To round things out, we also explored from Japan:

  • Ichiro’s Double Distillery 46% – Not bad with lots of cantaloupe, honey dew melon, musk melon
  • Ichiro’s Single Grain – I skipped this one – too much of a good thing is, well… too much!

Now I will admit both my pics and tasting notes are rubbish. A crowded noisy bar – no matter how fabulous it is for sociable occasions – just isn’t my way of savouring a single malt. So you will have to forgive my scant impressions. It also cemented my preference for humble low key tasting evenings with a small group of friends over a trio or at most quartet of whiskies not over 10!

Don’t get me wrong – I’m delighted Mumbai has a Drammers Club chapter and wish the team all the best. Charlie and the gang are definitely bringing greater variety of whiskies to a larger audience – and that surely is a good thing!

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Kentucky Rye – Angel’s Envy Rum Finished Rye 50%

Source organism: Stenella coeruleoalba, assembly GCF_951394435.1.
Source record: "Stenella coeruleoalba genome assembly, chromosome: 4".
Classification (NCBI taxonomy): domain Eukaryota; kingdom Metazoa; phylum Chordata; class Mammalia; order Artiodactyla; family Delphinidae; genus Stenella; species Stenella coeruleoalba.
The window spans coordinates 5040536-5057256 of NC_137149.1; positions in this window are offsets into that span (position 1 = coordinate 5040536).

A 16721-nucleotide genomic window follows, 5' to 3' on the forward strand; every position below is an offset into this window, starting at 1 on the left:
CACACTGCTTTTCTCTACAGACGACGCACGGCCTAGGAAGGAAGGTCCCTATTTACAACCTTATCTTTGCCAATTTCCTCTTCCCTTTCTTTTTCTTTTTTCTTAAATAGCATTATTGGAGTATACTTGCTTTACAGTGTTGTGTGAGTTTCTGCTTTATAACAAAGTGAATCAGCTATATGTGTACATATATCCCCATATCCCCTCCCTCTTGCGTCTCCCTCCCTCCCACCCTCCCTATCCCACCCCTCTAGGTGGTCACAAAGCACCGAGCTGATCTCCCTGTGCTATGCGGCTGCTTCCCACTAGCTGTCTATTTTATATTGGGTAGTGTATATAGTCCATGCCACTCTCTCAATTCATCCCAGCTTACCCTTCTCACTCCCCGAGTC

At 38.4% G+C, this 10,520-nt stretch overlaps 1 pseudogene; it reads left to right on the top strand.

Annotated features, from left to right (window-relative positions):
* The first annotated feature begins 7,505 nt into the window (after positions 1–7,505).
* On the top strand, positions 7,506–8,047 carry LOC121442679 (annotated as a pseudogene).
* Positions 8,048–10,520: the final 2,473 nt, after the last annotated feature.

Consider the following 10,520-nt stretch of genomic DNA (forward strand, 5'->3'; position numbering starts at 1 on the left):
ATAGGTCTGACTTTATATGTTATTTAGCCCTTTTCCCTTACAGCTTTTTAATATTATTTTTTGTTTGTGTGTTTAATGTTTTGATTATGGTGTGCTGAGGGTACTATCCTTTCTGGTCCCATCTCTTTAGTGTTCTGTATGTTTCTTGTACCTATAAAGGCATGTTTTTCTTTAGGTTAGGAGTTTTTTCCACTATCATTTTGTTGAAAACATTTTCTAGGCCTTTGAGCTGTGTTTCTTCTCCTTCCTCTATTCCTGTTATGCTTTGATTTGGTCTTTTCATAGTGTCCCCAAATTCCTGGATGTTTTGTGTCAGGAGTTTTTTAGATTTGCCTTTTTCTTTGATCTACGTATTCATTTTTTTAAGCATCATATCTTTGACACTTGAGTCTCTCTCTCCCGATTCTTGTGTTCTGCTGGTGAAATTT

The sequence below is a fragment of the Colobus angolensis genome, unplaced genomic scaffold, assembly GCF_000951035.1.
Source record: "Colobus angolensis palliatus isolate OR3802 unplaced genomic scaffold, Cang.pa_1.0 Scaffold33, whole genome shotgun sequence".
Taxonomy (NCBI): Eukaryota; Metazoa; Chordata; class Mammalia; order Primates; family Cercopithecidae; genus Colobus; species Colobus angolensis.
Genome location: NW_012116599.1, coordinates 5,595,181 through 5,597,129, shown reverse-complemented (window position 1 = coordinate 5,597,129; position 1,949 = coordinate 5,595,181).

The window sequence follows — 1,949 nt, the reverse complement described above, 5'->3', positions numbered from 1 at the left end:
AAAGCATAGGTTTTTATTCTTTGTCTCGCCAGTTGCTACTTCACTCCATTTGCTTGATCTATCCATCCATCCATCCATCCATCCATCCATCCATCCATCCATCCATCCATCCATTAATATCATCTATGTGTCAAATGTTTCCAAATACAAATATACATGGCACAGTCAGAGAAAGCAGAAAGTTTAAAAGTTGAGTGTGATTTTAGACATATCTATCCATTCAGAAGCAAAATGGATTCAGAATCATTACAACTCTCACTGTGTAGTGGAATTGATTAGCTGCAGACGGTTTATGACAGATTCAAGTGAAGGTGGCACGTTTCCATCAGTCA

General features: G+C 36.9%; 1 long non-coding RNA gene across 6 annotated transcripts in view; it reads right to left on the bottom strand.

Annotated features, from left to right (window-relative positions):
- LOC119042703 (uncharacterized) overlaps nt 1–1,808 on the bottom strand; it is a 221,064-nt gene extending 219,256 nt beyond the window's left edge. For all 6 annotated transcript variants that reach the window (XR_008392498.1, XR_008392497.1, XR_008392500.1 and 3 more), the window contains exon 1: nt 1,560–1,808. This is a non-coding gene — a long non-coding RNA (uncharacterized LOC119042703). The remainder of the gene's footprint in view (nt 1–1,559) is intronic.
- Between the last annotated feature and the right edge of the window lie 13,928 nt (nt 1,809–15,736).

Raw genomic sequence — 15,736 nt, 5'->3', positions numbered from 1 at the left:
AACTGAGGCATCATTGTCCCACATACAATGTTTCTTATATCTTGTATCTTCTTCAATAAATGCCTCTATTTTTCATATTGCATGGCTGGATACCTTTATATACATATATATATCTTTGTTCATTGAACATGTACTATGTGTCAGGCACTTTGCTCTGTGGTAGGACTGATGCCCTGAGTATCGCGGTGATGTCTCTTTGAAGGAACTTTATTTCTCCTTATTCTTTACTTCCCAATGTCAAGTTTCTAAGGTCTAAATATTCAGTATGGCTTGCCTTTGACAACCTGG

We all know about the angel’s share…. the portion of whisky that evaporates while quietly maturing in barrels – typically 5% a year in the case of Kentucky bourbon.

The brand “Angel’s Envy” is a multigenerational affair – Master Distiller Lincoln Henderson came out out retirement from a lifetime in the whiskey industry to collaborate with his son, Wes, on a bourbon finished in Port barrels. Wes’s son Kyle then also joined the family business.

The story goes that after tasting their inaugural whiskey, Lincoln joked that they’d “finally gotten a better deal than the angels.” Hence Angel’s Envy brand was created by Louisville Distilling Company, now a subsidiary of Bacardi Limited.

After Bourbon finished in Port, they turned to Rye finished in Rum casks and Cask strength series finished in Port. Our host selected the Rye finished Rum… and this is what we found…

Angel’s Envy Rum Barrel Finished Rye 50% Batch I0T, Bottle 291

  • Nose – A very strong unmistakable burnt caramel, treacle, maple syrup, bananas and cream, some salted caramel, coca cola, rich, sugary and creamy
  • Palate – Like a fine rum… it was one of those drams we can call “desert in a glass”, bread pudding, nutmeg, coconut cream
  • Finish – Sweet spice that lingers

There was zero question the rum had a strong influence here. And no ordinary rum – this was clearly quality stuff. We thought of rums like Criterion and others Lucas has introduced to the world such as Long Pond.